5. Cultivating work ethics in modern business – by David Bonifacio, Managing Director of New Leaf Ventures
“Hr is the single most critical department in the organisation today. We are only as good as our people” – David Bonifacio
David began with the idea of cultivating—how some things have to stay planted first for them to grow.
For HR, it is easy to fall into the trap of complexity because of the many tasks and processes they need to adhere to. But the more we busy ourselves with these tasks without getting the basics right, the more we would not get anything done. We need to cultivate the essentials first, and for David, it is about ETHICS.
For David, there are four ways to cultivate ethics in your workplace:
1. Discover your values: Values are the things that your organisation holds to be important. What will you want to lose money for? What are you willing to suffer for?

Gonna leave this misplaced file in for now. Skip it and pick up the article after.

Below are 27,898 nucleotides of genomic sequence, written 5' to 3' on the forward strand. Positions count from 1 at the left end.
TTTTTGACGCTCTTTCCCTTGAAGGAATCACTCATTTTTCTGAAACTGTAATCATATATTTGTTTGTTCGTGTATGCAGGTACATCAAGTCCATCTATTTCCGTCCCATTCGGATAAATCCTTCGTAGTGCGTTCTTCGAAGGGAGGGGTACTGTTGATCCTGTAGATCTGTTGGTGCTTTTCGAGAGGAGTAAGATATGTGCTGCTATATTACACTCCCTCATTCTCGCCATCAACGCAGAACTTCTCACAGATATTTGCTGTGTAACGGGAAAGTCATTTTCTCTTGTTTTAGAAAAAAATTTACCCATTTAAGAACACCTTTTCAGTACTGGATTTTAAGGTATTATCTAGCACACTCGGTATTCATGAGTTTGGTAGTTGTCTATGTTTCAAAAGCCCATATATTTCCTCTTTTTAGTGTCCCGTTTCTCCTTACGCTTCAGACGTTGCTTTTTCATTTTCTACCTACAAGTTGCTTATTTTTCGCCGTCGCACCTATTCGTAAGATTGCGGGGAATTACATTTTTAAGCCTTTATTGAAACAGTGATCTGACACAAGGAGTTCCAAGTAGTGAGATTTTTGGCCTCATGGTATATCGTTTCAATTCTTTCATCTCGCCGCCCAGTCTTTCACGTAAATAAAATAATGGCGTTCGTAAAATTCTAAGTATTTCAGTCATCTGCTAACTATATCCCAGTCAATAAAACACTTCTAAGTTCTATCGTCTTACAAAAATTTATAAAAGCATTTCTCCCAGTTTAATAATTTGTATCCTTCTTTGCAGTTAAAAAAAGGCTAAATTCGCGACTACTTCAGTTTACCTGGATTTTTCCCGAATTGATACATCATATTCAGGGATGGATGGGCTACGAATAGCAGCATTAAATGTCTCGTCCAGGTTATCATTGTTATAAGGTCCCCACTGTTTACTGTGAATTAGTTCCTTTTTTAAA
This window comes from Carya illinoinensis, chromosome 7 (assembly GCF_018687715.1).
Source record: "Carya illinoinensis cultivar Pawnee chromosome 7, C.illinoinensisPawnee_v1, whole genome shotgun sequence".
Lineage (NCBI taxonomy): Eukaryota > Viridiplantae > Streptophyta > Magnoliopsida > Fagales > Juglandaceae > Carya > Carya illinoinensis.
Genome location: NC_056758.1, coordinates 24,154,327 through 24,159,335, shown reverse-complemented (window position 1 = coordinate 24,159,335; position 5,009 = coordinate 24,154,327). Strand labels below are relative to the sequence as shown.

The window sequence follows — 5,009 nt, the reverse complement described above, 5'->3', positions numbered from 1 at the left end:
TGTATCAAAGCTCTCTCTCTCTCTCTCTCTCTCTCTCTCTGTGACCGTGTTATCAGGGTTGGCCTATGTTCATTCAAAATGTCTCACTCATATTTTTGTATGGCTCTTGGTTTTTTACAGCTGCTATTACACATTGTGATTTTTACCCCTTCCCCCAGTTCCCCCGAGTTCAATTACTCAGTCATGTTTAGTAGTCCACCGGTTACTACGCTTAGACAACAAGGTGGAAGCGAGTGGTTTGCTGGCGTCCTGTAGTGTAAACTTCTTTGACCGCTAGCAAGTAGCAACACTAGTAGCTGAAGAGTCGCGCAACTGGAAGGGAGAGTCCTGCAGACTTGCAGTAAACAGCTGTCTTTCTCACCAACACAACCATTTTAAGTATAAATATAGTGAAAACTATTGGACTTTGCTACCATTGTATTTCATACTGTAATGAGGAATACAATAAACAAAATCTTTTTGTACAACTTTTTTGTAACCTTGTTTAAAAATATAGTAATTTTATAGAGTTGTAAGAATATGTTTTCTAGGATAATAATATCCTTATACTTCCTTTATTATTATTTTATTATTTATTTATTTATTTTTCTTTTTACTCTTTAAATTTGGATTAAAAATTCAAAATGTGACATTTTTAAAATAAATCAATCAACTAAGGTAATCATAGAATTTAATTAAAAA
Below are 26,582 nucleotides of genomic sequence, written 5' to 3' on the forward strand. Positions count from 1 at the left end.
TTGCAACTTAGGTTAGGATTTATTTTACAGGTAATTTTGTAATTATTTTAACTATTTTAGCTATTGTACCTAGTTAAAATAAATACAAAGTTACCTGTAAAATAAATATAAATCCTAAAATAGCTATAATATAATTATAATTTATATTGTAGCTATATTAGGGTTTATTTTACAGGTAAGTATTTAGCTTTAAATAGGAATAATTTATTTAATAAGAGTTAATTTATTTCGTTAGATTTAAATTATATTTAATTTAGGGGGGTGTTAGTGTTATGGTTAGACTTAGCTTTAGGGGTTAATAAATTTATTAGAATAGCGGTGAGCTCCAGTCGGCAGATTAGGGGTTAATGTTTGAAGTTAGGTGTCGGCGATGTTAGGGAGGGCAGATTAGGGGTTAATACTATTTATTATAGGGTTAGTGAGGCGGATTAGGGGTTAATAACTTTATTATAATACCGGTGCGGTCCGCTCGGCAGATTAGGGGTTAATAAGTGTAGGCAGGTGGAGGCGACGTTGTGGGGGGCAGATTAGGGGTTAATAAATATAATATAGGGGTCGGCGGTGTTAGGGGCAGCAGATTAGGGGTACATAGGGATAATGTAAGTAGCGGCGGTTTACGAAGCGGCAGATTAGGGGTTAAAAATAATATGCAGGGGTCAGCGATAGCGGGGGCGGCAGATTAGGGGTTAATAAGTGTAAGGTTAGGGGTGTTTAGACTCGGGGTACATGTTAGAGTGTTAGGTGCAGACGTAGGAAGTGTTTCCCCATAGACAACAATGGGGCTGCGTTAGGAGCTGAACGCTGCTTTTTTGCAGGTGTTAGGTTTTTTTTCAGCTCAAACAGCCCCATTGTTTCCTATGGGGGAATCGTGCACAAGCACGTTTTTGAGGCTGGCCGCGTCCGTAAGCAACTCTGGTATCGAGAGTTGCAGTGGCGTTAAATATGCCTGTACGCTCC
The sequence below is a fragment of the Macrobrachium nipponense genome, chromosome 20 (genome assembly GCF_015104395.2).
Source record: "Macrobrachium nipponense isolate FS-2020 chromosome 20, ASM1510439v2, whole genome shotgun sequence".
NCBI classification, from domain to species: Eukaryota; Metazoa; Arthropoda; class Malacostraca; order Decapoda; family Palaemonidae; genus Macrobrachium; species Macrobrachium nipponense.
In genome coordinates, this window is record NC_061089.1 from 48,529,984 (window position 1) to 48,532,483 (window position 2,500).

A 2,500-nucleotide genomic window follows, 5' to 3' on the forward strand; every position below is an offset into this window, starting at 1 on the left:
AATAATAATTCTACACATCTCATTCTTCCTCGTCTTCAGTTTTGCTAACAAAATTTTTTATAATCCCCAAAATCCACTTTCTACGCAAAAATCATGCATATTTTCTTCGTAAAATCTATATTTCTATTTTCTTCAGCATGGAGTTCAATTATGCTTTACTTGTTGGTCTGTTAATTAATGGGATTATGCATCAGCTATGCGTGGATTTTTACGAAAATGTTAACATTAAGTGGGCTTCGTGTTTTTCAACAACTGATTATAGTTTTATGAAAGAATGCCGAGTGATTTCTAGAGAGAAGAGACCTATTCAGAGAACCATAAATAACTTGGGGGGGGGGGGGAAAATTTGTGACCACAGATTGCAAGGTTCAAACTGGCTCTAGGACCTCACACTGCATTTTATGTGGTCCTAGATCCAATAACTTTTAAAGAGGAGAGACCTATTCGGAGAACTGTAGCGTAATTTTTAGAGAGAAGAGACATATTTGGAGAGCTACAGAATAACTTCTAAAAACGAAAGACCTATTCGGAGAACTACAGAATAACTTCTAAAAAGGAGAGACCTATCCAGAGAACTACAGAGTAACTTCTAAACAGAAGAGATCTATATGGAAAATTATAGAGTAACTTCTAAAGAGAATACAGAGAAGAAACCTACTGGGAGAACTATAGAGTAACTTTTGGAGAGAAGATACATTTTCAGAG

2. Clearly state and explain your values to everyone in the company: Everyone has to be aligned, otherwise, it would not work. Always constantly clarify what your values are and show how it applies to your work
3. Exemplify your stated values:
“If you do but don’t say, you risk misalignment.
If you say but don’t do, you lose credibility.
If you say don’t do anything at all, you’re a loser.”
4. Enforce your stated values: Hire, reward, reprimand, and fire based on your values. Include values check in your performance appraisals.
If you don’t deliberately set the values in your company, there will be no clear ethical guidelines governing your employees’ decision-making. And as David’s slides say:
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Trish Elamparo

Trish is marketing manager for New Leaf Ventures, a company that helps businesses adapt to new technology and innovations. Prior to that, she worked for Mobext where she put up the country's first news blog for mobile marketing. She's been writing for a living since graduating in 2009, having worked for Adobo Magazine and Hinge Inquirer Publications. Check out the other things she writes about: